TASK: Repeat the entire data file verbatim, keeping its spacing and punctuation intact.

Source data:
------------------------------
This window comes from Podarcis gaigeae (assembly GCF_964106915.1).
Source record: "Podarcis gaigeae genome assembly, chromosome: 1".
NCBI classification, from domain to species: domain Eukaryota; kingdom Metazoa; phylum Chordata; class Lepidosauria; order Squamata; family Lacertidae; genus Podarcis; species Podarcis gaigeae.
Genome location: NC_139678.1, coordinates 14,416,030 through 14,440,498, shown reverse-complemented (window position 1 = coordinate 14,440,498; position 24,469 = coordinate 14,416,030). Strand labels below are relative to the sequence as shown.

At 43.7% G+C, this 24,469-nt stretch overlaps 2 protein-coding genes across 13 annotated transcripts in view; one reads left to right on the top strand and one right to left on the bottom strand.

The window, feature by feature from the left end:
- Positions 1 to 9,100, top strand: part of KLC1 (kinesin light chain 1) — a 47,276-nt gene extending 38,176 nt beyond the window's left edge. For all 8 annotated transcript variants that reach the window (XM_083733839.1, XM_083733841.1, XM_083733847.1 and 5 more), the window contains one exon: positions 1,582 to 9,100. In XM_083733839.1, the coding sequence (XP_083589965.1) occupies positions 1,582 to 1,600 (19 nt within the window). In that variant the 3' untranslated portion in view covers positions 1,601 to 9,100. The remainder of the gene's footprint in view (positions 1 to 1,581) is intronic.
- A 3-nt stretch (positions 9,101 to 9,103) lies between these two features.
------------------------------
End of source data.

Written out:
This window comes from Podarcis gaigeae (assembly GCF_964106915.1).
Source record: "Podarcis gaigeae genome assembly, chromosome: 1".
NCBI classification, from domain to species: domain Eukaryota; kingdom Metazoa; phylum Chordata; class Lepidosauria; order Squamata; family Lacertidae; genus Podarcis; species Podarcis gaigeae.
Genome location: NC_139678.1, coordinates 14,416,030 through 14,440,498, shown reverse-complemented (window position 1 = coordinate 14,440,498; position 24,469 = coordinate 14,416,030). Strand labels below are relative to the sequence as shown.

At 43.7% G+C, this 24,469-nt stretch overlaps 2 protein-coding genes across 13 annotated transcripts in view; one reads left to right on the top strand and one right to left on the bottom strand.

The window, feature by feature from the left end:
- Positions 1 to 9,100, top strand: part of KLC1 (kinesin light chain 1) — a 47,276-nt gene extending 38,176 nt beyond the window's left edge. For all 8 annotated transcript variants that reach the window (XM_083733839.1, XM_083733841.1, XM_083733847.1 and 5 more), the window contains one exon: positions 1,582 to 9,100. In XM_083733839.1, the coding sequence (XP_083589965.1) occupies positions 1,582 to 1,600 (19 nt within the window). In that variant the 3' untranslated portion in view covers positions 1,601 to 9,100. The remainder of the gene's footprint in view (positions 1 to 1,581) is intronic.
- A 3-nt stretch (positions 9,101 to 9,103) lies between these two features.